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The Honolulu Advertiser
Posted on: Thursday, April 3, 2003

'She was fighting to the death'

By Susan Schmidt and Vernon Loeb
Washington Post

WASHINGTON — Pfc. Jessica Lynch, rescued Tuesday from an Iraqi hospital, fought fiercely and shot several enemy soldiers after Iraqi forces ambushed the Army's 507th Ordnance Maintenance Company, firing her weapon until she ran out of ammunition, U.S. officials said yesterday.

U.S. Army Pfc. Jessica Lynch arrived yesterday at Ramstein Air Base in Germany, where she is being treated at the U.S. military hospital.

Associated Press

Lynch, a 19-year-old supply clerk, continued firing at the Iraqis even after she sustained multiple gunshot wounds and watched several other soldiers in her unit die around her in fighting March 23, one official said.

The ambush took place after a 507th convoy, supporting the advancing 3rd Infantry Division, took a wrong turn near the southern city of Nasiriyah.

"She was fighting to the death," the official said. "She did not want to be taken alive."

Lynch also was stabbed when Iraqi forces closed in on her position, the official said, noting that initial intelligence reports indicated that she had been stabbed to death. No official gave any indication yesterday, however, that Lynch's wounds had been life-threatening.

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Several officials cautioned that the precise sequence of events is still being determined, and further information would emerge as Lynch is debriefed.

Reports thus far are based on battlefield intelligence, they say, which comes from monitored communications and from Iraqi sources in Nasiriyah whose reliability has yet to be assessed. Pentagon officials said they had heard "rumors" of Lynch's heroics but had no confirmation.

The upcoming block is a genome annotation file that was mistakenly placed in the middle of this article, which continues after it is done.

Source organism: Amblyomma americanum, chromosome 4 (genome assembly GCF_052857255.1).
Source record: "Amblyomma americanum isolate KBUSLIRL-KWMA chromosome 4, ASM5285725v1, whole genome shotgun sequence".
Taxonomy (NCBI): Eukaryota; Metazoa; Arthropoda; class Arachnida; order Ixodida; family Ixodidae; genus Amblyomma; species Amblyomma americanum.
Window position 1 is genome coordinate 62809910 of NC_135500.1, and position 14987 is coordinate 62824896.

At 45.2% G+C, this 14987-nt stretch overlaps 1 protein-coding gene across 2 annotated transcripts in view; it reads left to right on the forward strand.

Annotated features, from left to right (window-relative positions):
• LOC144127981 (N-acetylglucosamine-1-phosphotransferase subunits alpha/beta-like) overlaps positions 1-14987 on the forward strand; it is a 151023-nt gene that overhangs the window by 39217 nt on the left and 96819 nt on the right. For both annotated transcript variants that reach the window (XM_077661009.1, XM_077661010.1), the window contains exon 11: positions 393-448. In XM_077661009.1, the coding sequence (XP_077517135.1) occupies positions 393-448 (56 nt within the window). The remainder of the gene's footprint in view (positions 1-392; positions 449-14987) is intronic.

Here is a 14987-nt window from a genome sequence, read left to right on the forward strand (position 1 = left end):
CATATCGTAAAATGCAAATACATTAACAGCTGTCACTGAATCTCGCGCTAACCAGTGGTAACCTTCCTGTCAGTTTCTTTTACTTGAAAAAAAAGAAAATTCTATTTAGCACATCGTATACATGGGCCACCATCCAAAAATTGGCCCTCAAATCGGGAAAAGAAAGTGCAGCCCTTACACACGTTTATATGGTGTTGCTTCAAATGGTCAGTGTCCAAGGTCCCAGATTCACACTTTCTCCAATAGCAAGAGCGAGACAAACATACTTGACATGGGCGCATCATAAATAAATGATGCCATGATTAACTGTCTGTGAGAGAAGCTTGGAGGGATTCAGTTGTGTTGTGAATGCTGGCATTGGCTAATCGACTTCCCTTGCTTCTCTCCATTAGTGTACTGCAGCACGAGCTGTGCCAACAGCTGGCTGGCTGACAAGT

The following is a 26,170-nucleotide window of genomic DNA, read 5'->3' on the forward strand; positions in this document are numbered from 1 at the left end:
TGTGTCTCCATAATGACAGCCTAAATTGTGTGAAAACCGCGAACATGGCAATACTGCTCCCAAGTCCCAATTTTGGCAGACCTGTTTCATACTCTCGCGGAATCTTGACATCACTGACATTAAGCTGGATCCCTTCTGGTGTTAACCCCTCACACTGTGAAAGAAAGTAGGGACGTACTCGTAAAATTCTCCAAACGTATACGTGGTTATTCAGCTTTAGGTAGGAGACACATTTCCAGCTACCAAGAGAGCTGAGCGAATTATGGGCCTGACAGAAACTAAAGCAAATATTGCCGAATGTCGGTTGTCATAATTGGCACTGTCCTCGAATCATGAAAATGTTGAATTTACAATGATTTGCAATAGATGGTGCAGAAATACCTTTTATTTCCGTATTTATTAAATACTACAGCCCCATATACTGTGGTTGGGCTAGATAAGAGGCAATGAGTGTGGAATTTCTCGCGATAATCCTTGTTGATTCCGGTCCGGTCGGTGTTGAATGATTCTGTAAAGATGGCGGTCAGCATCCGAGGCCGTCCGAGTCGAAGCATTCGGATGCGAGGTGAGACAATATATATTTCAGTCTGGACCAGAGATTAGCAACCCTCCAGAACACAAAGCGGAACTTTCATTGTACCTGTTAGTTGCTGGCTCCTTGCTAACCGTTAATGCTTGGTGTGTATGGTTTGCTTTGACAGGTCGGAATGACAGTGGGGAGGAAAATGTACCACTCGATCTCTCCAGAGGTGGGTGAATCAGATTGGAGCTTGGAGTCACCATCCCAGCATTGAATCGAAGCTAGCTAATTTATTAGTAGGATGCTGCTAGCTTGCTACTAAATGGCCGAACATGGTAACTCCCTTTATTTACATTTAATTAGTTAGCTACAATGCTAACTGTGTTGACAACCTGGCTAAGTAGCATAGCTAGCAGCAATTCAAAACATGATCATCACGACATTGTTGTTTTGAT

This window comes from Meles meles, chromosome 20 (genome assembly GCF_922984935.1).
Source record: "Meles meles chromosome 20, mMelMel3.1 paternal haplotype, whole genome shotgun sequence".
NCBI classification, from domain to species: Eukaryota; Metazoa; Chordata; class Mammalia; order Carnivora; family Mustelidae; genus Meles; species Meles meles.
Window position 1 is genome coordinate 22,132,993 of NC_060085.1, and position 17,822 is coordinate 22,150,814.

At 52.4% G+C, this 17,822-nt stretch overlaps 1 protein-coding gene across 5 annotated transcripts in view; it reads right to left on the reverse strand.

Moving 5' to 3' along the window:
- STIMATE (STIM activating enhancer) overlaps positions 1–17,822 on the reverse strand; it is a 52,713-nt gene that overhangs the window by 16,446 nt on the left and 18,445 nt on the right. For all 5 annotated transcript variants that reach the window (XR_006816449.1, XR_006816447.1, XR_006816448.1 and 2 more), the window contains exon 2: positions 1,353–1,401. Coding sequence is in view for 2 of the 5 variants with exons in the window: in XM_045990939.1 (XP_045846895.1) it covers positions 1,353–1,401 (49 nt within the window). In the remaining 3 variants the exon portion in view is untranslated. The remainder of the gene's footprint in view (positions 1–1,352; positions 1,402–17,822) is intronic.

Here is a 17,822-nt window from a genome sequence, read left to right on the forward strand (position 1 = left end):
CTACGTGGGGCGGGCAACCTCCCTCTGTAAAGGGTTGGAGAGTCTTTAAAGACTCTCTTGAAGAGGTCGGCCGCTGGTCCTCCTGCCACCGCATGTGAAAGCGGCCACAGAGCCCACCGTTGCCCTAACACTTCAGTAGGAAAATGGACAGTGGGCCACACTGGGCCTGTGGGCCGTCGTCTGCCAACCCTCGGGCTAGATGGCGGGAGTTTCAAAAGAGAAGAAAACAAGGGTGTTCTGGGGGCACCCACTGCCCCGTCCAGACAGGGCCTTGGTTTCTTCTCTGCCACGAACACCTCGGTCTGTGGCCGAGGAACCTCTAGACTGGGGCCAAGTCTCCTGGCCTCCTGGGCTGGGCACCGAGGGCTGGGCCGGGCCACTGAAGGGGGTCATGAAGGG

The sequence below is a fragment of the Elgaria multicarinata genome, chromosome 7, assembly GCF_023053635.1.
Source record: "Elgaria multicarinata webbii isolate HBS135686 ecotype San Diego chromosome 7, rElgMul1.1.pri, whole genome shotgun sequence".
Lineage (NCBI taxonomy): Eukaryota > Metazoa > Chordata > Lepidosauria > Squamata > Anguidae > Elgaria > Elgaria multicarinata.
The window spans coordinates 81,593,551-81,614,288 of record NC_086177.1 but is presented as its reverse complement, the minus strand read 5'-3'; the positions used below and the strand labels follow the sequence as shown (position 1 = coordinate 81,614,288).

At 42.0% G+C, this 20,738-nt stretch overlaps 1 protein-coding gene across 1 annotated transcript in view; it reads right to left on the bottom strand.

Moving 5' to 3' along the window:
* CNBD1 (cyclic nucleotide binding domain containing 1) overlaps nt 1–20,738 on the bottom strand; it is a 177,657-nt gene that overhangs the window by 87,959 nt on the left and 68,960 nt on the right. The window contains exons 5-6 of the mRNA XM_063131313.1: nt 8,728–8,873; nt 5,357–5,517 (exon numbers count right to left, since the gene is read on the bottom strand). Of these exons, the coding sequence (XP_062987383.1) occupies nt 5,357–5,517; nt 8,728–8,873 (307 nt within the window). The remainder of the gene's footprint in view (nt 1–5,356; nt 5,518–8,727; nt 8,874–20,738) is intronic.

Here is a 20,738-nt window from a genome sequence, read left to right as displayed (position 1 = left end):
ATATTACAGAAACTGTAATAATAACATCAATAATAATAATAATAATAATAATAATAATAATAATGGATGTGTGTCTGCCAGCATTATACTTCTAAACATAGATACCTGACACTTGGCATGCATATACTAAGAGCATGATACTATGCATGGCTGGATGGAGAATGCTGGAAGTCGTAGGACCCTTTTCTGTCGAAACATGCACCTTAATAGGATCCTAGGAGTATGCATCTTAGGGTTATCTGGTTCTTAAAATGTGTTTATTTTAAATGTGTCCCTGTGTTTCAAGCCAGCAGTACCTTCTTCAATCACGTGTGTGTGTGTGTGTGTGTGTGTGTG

There was no immediate indication whether Lynch's fellow soldiers killed in the ambush were among 11 bodies found by Special Operations forces who rescued Lynch at Saddam Hussein Hospital in Nasiriyah. U.S. officials said that at least some of the bodies are believed to be those of U.S. servicemen. Two of the bodies were found in the hospital's morgue, and nine were found in shallow graves on the grounds outside.

Seven soldiers from the 507th are still listed as missing in action following the ambush. Five others, four men and a woman, were taken captive following the attack. Video footage of the five has been shown on Iraqi television, along with grisly pictures of at least four soldiers killed in the battle.

Lynch, of Palestine, W.Va., arrived yesterday at a U.S. military hospital in Germany.

Pfc. Jessica Lynch was rescued Tuesday from an Iraqi hospital.
She was in "stable" condition, suffering from broken arms and a broken leg, in addition to the gunshot and stab wounds, sources said. Victoria Clarke, a Pentagon spokesperson, gave no specifics of her condition, telling reporters only that Lynch is "in good spirits and being treated for injuries."

But one military officer briefed on her condition said that while Lynch was conscious and able to communicate with the U.S. commandos who rescued her, "she was pretty messed up."

Lynch spoke by telephone with her parents last night, who said she was in good spirits, but hungry and in pain.

"Talk about spunk!" said Sen. Pat Roberts, R-Kansas, who had been briefed on the rescue by military officials. "She just persevered. It takes that and a tremendous faith that your country is going to come and get you."

One Army official said that it could be some time before she is reunited with her family, since experience with those taken prisoner since the Vietnam War indicates that soldiers held in captivity need time to "decompress" and reflect on their ordeal with the help of medical professionals.